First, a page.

Real Country Music
3 out of 5
Together Again, Back To The Honky Tonks, You’re Not Lookin For, Life Behind Bars, Death Taxes And Texas, Things You Don’t Know, Beer And The Belly, It Don’t Take Much, Lost Highways, All I Know, I’ll Fly Away, John The Revelator, (Bonus Track: Home For Christmas)
Producers: Deryl Dodd
Smith Entertainment 7126
In 1996, I heard Deryl Dodd covering Tom T. Hall’s “That’s How I Got to
“Together Again”, the Buck Owens classic, starts the Smith disc. Dodd’s somewhat bluesy version, is interesting, in that it reminds me that such classic songs can at times be done differently and still manage to be good.
This “bar band blues” marks the Dodd penned “Back to the Honky Tonks” and “Death Taxes and
10 of the 13 tracks on the release were written or co-written by Dodd. Many sound as though they are exercises in craftsmanship. Which is not necessarily a bad thing but it can be a bit distracting when you want to assess the record. Does an artist want the listener to think of someone else while listening to their release? I would think not, but maybe some do. A songwriter, I think would not mind as much. So, I am left to discuss the rest of the Dodd penned tracks by mentioning those for whom they may been written.
“You’re Not Lookin For” might be at home on a Pat Green album or a Restless Heart Reunion album. It has that middle of the road soft rock feel that some like in their country. I remember dancing to stuff like this in the early 90’s in clubs, not honky tonks. (The ladies did like them some Restless Heart.) Similar things can be said about “It Don’t Take Much”. I wouldn’t be surprised if it appears on an upcoming Darius Rucker release. Ditto for “All I Know”.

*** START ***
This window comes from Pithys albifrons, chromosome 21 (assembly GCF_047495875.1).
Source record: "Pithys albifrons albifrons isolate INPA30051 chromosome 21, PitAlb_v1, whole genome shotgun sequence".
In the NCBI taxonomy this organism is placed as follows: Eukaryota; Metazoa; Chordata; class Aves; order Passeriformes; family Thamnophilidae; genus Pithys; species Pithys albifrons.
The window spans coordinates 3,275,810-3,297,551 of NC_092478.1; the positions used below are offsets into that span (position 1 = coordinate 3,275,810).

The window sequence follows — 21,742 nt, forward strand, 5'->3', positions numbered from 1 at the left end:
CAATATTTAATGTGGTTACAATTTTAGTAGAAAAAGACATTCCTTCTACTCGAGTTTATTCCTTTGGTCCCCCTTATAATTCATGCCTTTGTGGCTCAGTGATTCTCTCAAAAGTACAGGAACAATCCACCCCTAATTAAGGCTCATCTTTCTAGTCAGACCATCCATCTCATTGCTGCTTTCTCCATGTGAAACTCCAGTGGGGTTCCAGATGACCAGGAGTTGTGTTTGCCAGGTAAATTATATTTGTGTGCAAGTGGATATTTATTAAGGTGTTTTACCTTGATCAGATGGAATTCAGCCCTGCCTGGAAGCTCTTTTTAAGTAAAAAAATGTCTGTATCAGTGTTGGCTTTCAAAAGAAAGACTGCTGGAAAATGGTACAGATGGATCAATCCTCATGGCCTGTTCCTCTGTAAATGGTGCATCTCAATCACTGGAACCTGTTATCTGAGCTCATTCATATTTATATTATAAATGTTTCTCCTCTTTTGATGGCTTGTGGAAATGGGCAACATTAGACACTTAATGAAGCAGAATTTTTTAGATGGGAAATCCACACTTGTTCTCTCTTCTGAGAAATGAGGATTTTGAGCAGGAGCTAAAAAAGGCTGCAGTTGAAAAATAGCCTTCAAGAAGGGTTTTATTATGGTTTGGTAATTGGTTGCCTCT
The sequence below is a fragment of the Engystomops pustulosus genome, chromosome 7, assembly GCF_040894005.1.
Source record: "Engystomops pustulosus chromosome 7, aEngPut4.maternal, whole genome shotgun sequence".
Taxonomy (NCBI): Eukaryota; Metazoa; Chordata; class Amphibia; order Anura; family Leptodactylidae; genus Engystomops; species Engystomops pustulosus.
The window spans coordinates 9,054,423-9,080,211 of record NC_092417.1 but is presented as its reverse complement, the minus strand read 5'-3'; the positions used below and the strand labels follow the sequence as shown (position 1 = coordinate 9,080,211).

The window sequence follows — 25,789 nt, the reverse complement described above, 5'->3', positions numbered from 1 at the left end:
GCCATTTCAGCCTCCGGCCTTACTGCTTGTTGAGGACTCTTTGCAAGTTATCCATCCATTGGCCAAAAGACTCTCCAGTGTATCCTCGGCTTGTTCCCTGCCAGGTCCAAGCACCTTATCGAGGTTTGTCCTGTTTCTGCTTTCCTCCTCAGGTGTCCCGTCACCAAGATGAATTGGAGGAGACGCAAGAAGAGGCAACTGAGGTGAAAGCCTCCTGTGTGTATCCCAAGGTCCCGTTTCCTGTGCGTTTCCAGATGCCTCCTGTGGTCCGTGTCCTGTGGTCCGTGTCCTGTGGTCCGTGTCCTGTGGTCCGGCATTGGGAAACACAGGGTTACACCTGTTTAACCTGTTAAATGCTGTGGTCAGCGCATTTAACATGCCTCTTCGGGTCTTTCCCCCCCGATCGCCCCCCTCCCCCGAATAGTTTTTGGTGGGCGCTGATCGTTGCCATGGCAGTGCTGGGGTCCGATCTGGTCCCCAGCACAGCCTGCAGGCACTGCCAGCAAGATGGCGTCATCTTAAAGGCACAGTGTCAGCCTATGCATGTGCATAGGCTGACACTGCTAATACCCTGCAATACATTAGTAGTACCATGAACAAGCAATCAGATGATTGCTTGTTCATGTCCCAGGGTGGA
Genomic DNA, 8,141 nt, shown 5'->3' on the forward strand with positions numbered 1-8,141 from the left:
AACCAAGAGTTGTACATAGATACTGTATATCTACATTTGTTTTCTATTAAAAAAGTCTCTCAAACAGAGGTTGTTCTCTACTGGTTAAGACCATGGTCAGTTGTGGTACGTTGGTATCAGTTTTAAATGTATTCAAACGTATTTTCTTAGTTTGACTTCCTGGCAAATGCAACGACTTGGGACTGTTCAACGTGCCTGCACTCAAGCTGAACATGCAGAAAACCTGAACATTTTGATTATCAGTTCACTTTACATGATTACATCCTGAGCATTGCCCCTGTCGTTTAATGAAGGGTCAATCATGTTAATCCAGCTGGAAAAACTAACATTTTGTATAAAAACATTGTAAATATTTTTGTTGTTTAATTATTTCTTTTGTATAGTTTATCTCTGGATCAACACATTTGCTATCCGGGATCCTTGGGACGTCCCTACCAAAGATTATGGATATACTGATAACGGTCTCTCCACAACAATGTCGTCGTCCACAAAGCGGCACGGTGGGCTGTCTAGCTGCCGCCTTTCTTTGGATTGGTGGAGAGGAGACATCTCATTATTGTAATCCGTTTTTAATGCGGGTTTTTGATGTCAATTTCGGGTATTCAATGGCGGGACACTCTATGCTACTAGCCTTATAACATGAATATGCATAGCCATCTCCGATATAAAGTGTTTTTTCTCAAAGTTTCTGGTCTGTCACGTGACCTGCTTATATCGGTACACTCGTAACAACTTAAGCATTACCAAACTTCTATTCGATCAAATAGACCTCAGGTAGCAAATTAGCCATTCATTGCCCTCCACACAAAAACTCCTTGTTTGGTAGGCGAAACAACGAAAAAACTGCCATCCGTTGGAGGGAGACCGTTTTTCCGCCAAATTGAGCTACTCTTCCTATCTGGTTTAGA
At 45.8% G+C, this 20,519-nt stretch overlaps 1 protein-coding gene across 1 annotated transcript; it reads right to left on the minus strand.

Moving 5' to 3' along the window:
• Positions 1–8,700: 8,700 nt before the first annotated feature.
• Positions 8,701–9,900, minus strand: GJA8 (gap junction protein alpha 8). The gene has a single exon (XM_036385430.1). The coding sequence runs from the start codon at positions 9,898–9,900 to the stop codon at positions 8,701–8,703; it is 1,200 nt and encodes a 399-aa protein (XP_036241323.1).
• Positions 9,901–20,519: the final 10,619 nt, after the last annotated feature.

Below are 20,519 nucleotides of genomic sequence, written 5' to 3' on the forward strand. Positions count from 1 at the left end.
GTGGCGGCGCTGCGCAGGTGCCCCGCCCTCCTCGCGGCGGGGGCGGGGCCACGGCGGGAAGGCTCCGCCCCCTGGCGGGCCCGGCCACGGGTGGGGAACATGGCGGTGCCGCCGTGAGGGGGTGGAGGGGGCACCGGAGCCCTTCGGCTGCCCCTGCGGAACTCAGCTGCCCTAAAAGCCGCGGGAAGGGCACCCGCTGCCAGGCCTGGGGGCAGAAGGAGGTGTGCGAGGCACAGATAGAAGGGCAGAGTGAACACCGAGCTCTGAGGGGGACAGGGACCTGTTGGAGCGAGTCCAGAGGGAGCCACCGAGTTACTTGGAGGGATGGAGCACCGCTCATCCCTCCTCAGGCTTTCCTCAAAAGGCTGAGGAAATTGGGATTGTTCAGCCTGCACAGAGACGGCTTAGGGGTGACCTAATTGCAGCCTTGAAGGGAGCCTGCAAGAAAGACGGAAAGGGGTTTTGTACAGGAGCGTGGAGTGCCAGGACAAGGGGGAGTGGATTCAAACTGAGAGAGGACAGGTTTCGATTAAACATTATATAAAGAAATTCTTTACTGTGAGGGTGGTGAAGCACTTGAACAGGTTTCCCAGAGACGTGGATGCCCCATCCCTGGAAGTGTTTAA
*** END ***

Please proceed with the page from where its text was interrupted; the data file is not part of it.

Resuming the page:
“Life Behind Bars” is probably the most traditional cut on the album. In this he sings that “he has seen it all living his life behind bars”. I figured out that it’s sung from the perspective of a bartender rather quickly, and without being told. So, pretty obvious, but I am sure Joe Diffie is looking for a new song. But if Diffie wants the best of the lot, he should pick “
“Things You Don’t Know” (....unless you’re a cowboy) will be picked up sooner or later by a Strait wannabe. Again it’s not bad, slightly obvious, and waits for a better version.
Speaking of Strait, is he due another Christmas record? If so, he might want to hear “Home for Christmas”. Who would have thought I would appreciate the “ho ho ho home for Christmas” bit found in this song?
Now that I have assisted with song placement, I can discuss the remaining tracks. “I’ll Fly Away” is the same song that is known all too well by anyone that has ever been around church folks. Dodd does a nice job of it and it shows the charm of being recorded live in the studio. Nice of Dodd also to reminisce about his childhood by including his grandparents 1959 recorded live performance of “John The Revelator”.
Now about the remaining track “Beer and the Belly”, I think the lyrics speak for themselves ... “you can love a dog even though it’s smelly and an ice cold beer is worth the belly”.
So, for the album as a whole, I say that it stands mostly as a calling card for his writing. Now about his writing, it is, as I mentioned before, sometimes obvious, but it’s not bad.
“Home For Christmas”, “